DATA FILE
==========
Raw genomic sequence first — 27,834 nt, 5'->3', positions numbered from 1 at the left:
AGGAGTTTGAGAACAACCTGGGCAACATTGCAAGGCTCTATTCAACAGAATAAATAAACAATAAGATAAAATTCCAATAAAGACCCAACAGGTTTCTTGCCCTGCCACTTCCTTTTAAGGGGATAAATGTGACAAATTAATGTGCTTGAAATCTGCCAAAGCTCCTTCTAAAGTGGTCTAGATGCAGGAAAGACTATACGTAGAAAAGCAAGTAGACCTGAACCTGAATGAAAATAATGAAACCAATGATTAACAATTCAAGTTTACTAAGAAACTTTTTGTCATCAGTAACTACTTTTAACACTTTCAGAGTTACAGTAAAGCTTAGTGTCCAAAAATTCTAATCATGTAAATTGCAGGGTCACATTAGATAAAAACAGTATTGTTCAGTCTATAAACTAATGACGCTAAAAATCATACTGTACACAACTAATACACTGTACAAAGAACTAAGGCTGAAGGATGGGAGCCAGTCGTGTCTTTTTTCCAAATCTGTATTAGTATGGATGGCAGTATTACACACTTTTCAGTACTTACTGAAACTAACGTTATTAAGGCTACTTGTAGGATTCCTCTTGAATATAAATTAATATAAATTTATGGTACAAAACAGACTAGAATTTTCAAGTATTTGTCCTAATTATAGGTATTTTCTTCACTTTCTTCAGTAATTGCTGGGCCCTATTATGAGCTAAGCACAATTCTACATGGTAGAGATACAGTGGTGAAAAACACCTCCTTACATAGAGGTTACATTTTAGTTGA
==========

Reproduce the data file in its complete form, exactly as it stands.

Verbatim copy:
Raw genomic sequence first — 27,834 nt, 5'->3', positions numbered from 1 at the left:
AGGAGTTTGAGAACAACCTGGGCAACATTGCAAGGCTCTATTCAACAGAATAAATAAACAATAAGATAAAATTCCAATAAAGACCCAACAGGTTTCTTGCCCTGCCACTTCCTTTTAAGGGGATAAATGTGACAAATTAATGTGCTTGAAATCTGCCAAAGCTCCTTCTAAAGTGGTCTAGATGCAGGAAAGACTATACGTAGAAAAGCAAGTAGACCTGAACCTGAATGAAAATAATGAAACCAATGATTAACAATTCAAGTTTACTAAGAAACTTTTTGTCATCAGTAACTACTTTTAACACTTTCAGAGTTACAGTAAAGCTTAGTGTCCAAAAATTCTAATCATGTAAATTGCAGGGTCACATTAGATAAAAACAGTATTGTTCAGTCTATAAACTAATGACGCTAAAAATCATACTGTACACAACTAATACACTGTACAAAGAACTAAGGCTGAAGGATGGGAGCCAGTCGTGTCTTTTTTCCAAATCTGTATTAGTATGGATGGCAGTATTACACACTTTTCAGTACTTACTGAAACTAACGTTATTAAGGCTACTTGTAGGATTCCTCTTGAATATAAATTAATATAAATTTATGGTACAAAACAGACTAGAATTTTCAAGTATTTGTCCTAATTATAGGTATTTTCTTCACTTTCTTCAGTAATTGCTGGGCCCTATTATGAGCTAAGCACAATTCTACATGGTAGAGATACAGTGGTGAAAAACACCTCCTTACATAGAGGTTACATTTTAGTTGA